City law firms buying solar power from rural homeowners to meet net zero targets

solar panels
solar panels

City of London law firms are buying green power from British countryside homes to help meet net zero targets.

The chief of Good Energy, which buys electricity from rural generators and sells it to companies, said law firms are flocking to use its service to boost their green credentials.

Nigel Pocklington said: “We also have about 10,000 business customers, especially big City law firms who aspire to be carbon neutral.”

The niche energy supplier buys electricity from community wind power projects and people with solar panels on their roofs.

Buyers of the energy include the Bar Council, the London-based association of barristers, and Doughty Street legal chambers, whose current members include Amal Clooney, the human rights lawyer, and once included Sir Keir Starmer, the Labour leader.

Good Energy is also partnered with the Legal Sustainability Alliance, which counts major law firms Clifford Chance and Norton Rose Fulbright among its members.

The company was founded in 1997 by Juliet Davenport OBE as one of the first companies offering 100pc renewable electricity. It played a pioneering role in the development of the renewable energy market and invested heavily in its own network of wind and solar assets.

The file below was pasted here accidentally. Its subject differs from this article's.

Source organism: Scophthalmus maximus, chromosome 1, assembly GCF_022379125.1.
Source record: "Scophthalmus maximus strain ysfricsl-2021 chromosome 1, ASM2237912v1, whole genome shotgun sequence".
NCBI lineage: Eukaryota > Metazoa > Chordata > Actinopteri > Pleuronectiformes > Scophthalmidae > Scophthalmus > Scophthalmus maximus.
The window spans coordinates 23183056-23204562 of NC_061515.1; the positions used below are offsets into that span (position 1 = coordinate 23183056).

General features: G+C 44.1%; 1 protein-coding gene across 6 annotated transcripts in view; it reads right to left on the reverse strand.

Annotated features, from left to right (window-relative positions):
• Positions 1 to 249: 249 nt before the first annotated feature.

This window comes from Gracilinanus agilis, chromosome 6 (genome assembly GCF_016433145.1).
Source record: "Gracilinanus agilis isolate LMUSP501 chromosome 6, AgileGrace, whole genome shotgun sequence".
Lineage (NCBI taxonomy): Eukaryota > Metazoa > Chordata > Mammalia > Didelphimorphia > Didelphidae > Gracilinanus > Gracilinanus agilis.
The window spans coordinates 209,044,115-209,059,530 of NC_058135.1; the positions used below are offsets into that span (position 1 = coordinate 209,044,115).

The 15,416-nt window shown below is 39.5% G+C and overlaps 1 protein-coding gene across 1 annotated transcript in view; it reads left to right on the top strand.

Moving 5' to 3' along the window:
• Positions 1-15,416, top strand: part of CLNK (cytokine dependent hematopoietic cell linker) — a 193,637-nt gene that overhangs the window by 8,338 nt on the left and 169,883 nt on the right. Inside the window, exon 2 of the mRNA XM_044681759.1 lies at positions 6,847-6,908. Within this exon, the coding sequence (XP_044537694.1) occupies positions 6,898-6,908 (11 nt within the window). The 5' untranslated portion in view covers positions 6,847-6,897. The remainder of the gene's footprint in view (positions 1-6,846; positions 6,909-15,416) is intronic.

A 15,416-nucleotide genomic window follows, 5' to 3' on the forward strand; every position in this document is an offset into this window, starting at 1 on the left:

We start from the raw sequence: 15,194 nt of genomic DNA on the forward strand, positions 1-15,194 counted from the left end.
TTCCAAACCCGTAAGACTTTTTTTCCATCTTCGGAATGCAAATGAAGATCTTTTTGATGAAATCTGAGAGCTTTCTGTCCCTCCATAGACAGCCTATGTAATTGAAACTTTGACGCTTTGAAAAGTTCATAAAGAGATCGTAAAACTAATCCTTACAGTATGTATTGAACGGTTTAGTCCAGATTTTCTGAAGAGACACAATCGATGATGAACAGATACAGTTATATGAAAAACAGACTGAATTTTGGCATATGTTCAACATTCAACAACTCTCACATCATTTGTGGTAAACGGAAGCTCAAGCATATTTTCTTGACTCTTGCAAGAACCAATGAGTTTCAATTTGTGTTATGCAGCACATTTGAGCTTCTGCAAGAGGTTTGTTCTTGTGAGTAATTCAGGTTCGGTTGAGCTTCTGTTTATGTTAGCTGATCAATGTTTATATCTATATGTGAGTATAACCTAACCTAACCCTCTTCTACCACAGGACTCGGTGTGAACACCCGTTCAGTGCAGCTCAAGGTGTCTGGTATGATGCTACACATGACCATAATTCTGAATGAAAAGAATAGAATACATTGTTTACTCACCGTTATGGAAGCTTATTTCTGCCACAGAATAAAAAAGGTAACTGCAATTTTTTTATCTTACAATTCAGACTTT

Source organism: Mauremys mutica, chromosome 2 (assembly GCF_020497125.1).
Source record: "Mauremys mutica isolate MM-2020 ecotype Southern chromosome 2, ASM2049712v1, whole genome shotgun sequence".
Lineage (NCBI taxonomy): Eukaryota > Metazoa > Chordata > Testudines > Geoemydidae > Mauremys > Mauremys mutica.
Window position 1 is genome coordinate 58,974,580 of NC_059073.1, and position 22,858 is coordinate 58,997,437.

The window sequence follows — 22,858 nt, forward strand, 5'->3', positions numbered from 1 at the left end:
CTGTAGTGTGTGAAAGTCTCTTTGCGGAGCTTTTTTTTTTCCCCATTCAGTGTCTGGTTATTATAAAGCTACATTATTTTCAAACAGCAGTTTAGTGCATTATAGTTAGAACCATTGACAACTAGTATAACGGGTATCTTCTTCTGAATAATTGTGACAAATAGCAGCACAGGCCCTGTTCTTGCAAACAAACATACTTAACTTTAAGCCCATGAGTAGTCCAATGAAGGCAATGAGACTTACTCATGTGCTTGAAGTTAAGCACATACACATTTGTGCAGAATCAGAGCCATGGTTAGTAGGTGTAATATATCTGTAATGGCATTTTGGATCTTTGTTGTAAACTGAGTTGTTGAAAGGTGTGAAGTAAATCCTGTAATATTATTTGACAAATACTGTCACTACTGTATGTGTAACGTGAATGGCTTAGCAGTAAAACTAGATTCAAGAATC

However, it sold off those assets in 2022 to National Grid to pay off debts it had run up during its expansion.

It now acts as an energy services company, buying and selling renewable electricity and “greener gas” to customers.

Its 1,700 power generators are often in remote places such as the Cwm Cadian hydropower project in Snowdonia, which uses a river to spin a turbine that produces enough electricity for 100 homes.

Others include the Albourne vineyard in Sussex where founders Alison Nightingale and Nick Cooper have installed solar panels to power their operations but also to export surplus energy to the grid.

Good Energy also installs solar panels, offering to buy electricity from customers who generate surplus power up to 20 pence per kilowatt hour.

Mr Pocklington said: “We think about 20pc of the UK’s population will pay extra for green energy as a priority.”

The company’s half-yearly results show profits rose to £32.7m in the first half of 2023 compared with £12.2m in the same period last year.

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